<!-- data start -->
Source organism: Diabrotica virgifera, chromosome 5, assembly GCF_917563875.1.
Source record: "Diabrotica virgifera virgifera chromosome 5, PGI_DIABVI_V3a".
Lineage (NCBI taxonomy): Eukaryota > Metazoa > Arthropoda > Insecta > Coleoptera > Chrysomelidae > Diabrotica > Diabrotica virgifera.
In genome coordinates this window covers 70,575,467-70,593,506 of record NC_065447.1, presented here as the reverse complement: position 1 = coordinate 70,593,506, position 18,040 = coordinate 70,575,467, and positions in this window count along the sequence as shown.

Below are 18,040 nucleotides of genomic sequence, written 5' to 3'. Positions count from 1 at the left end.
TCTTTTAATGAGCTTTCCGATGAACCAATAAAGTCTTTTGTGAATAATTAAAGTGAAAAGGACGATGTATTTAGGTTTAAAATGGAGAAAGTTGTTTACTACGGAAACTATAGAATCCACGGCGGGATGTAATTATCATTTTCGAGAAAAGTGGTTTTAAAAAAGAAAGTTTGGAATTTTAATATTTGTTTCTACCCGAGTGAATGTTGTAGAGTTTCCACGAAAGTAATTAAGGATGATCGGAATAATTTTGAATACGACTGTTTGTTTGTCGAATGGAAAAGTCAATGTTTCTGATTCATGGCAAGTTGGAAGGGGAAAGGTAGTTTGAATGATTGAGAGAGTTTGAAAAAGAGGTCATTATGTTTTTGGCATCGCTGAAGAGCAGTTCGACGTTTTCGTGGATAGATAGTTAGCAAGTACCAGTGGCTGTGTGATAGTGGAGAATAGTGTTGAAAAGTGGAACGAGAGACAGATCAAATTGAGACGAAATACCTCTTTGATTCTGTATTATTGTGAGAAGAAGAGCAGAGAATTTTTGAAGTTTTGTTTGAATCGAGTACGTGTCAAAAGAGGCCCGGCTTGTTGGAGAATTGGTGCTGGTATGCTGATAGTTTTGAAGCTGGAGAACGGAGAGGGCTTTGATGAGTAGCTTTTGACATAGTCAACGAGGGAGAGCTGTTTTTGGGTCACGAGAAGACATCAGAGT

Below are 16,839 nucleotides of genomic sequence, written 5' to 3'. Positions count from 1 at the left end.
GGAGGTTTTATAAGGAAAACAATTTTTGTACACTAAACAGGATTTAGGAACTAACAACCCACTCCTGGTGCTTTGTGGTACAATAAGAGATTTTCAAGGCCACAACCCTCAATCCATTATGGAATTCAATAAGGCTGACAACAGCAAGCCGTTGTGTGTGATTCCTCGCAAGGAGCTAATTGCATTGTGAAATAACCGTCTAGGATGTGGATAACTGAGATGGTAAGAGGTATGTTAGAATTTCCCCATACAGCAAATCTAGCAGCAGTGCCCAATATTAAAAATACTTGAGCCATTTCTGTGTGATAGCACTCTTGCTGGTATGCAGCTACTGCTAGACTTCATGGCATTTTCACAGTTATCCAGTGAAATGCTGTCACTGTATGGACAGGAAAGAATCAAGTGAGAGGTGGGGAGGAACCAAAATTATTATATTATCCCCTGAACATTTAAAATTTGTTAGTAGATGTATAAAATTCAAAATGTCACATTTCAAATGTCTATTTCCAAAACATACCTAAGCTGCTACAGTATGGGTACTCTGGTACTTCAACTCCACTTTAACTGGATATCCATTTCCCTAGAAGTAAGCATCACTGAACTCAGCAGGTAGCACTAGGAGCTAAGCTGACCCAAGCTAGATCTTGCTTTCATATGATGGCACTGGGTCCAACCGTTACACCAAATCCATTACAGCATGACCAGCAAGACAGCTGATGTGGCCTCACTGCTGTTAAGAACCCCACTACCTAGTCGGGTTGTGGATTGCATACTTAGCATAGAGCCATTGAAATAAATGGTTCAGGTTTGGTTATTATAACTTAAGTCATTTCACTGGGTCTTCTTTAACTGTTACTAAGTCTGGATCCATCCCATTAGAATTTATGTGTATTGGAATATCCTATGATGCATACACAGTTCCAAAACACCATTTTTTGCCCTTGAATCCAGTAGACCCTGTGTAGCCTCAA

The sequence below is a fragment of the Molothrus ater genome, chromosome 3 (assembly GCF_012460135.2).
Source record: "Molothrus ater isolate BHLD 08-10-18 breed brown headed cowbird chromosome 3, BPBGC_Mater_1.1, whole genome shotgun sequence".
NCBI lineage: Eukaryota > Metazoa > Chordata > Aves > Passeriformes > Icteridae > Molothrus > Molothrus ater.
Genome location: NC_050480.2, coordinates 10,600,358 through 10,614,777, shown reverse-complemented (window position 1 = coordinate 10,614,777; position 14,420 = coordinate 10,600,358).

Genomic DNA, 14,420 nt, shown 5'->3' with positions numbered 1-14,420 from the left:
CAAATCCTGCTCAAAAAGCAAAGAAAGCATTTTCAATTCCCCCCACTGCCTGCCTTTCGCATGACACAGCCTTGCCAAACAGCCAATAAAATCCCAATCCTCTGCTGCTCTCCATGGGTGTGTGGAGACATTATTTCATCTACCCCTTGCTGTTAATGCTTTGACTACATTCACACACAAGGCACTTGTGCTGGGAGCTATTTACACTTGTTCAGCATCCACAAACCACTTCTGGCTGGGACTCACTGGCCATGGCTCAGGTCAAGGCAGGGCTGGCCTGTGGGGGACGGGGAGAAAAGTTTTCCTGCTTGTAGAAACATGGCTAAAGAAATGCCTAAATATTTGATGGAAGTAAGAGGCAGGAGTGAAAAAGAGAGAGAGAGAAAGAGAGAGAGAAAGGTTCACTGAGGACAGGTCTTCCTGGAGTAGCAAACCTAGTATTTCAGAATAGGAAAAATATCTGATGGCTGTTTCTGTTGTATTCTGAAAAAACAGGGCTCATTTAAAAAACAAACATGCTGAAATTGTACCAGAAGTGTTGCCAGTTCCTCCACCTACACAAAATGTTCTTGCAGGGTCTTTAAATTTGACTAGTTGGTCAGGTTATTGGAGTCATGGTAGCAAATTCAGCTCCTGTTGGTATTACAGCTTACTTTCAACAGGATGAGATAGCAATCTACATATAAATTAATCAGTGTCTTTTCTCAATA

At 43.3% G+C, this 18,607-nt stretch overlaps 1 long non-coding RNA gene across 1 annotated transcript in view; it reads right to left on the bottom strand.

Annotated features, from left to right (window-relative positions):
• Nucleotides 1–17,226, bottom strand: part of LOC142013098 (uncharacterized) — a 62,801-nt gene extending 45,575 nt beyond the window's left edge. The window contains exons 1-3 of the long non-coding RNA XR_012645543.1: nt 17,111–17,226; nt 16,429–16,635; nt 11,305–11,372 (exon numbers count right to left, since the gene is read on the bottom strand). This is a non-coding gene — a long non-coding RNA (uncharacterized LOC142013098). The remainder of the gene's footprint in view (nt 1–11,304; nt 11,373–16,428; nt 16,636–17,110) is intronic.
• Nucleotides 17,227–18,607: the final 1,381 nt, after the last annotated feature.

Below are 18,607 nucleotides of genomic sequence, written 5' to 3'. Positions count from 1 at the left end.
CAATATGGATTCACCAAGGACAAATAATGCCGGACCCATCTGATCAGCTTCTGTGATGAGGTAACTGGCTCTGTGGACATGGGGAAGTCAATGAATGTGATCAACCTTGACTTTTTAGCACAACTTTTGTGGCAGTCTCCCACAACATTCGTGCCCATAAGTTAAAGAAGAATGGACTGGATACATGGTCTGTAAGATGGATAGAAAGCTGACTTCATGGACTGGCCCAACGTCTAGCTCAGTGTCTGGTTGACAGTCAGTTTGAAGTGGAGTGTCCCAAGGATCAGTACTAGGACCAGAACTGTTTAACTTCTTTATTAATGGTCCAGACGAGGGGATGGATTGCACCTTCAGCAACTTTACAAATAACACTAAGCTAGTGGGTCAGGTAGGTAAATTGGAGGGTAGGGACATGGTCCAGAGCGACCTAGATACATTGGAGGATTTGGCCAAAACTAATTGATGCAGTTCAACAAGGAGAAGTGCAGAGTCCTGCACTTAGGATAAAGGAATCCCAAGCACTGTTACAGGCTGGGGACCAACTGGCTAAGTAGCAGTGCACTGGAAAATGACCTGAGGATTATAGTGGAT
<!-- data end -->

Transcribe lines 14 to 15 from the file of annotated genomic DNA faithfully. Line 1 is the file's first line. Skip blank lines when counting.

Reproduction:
CAAATCCTGCTCAAAAAGCAAAGAAAGCATTTTCAATTCCCCCCACTGCCTGCCTTTCGCATGACACAGCCTTGCCAAACAGCCAATAAAATCCCAATCCTCTGCTGCTCTCCATGGGTGTGTGGAGACATTATTTCATCTACCCCTTGCTGTTAATGCTTTGACTACATTCACACACAAGGCACTTGTGCTGGGAGCTATTTACACTTGTTCAGCATCCACAAACCACTTCTGGCTGGGACTCACTGGCCATGGCTCAGGTCAAGGCAGGGCTGGCCTGTGGGGGACGGGGAGAAAAGTTTTCCTGCTTGTAGAAACATGGCTAAAGAAATGCCTAAATATTTGATGGAAGTAAGAGGCAGGAGTGAAAAAGAGAGAGAGAGAAAGAGAGAGAGAAAGGTTCACTGAGGACAGGTCTTCCTGGAGTAGCAAACCTAGTATTTCAGAATAGGAAAAATATCTGATGGCTGTTTCTGTTGTATTCTGAAAAAACAGGGCTCATTTAAAAAACAAACATGCTGAAATTGTACCAGAAGTGTTGCCAGTTCCTCCACCTACACAAAATGTTCTTGCAGGGTCTTTAAATTTGACTAGTTGGTCAGGTTATTGGAGTCATGGTAGCAAATTCAGCTCCTGTTGGTATTACAGCTTACTTTCAACAGGATGAGATAGCAATCTACATATAAATTAATCAGTGTCTTTTCTCAATA

At 43.3% G+C, this 18,607-nt stretch overlaps 1 long non-coding RNA gene across 1 annotated transcript in view; it reads right to left on the bottom strand.